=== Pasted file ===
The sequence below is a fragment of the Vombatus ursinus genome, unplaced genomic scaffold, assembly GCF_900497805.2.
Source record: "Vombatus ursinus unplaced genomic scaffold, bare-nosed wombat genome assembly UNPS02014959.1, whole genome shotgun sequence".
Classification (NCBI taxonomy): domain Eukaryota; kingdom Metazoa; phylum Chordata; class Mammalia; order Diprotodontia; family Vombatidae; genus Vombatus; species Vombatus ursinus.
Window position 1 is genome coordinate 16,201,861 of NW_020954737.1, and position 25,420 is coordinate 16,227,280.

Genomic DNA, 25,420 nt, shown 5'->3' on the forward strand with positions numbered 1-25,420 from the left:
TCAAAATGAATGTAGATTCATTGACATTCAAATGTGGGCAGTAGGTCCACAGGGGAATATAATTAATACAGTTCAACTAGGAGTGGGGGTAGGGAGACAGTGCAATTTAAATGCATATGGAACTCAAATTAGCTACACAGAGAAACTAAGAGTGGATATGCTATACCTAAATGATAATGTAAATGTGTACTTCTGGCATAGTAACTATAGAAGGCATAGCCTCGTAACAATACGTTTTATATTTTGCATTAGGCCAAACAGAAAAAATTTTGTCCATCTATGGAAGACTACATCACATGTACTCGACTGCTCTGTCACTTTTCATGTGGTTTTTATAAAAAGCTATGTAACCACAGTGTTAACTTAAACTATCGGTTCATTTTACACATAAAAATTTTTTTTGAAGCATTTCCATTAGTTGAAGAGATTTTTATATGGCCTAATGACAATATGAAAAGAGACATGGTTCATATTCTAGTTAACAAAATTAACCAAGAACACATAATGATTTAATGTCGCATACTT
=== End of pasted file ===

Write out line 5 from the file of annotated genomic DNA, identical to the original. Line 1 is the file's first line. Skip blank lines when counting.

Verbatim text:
Genomic DNA, 25,420 nt, shown 5'->3' on the forward strand with positions numbered 1-25,420 from the left: